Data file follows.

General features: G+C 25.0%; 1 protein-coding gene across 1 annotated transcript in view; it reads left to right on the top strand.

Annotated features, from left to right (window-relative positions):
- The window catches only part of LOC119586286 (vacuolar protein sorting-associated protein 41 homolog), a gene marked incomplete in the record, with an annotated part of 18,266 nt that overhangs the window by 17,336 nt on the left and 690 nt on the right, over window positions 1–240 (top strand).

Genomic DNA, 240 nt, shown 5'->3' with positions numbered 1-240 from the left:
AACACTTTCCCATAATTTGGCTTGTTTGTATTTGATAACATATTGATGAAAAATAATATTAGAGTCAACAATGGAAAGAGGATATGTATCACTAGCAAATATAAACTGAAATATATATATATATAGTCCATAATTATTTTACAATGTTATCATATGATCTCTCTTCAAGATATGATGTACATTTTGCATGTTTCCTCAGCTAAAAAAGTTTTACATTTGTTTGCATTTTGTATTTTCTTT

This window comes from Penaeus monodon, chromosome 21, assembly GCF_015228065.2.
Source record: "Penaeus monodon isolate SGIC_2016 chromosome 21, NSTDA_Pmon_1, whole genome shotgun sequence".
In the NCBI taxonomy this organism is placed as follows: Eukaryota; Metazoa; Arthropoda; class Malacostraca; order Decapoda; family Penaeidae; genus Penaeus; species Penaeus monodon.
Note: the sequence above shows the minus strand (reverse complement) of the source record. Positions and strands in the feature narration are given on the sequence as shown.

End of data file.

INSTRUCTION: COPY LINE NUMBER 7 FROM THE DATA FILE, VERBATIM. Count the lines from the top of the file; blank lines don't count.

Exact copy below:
Source record: "Penaeus monodon isolate SGIC_2016 chromosome 21, NSTDA_Pmon_1, whole genome shotgun sequence".